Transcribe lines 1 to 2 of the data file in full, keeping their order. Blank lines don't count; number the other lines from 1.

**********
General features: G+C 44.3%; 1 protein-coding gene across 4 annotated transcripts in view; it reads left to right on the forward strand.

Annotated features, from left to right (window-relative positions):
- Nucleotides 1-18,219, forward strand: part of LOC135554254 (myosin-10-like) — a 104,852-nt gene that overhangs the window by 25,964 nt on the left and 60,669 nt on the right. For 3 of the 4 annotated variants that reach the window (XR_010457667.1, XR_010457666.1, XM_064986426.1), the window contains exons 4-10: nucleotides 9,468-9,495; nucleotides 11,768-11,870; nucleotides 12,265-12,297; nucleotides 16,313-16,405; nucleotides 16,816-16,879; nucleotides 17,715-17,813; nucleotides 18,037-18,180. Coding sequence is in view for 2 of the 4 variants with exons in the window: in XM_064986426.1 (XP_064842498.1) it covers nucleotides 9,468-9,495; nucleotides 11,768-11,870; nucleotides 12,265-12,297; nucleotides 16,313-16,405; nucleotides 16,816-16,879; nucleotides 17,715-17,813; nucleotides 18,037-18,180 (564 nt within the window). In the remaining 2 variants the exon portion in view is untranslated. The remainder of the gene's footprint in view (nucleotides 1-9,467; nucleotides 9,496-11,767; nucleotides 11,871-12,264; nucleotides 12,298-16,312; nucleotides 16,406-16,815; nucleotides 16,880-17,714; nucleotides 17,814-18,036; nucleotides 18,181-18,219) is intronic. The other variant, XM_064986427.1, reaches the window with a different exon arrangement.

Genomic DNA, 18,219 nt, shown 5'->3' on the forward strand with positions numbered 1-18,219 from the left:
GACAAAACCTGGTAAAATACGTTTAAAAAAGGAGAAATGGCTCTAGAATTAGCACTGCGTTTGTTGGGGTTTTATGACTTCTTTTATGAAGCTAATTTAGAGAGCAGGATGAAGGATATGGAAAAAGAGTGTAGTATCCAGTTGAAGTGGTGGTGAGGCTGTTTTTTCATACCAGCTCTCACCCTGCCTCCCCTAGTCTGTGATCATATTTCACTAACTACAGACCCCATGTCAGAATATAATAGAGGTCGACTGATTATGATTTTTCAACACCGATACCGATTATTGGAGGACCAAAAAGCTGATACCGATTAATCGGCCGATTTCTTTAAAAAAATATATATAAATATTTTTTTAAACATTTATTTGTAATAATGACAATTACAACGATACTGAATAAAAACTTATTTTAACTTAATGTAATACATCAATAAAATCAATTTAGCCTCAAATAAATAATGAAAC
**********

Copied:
General features: G+C 44.3%; 1 protein-coding gene across 4 annotated transcripts in view; it reads left to right on the forward strand.

Annotated features, from left to right (window-relative positions):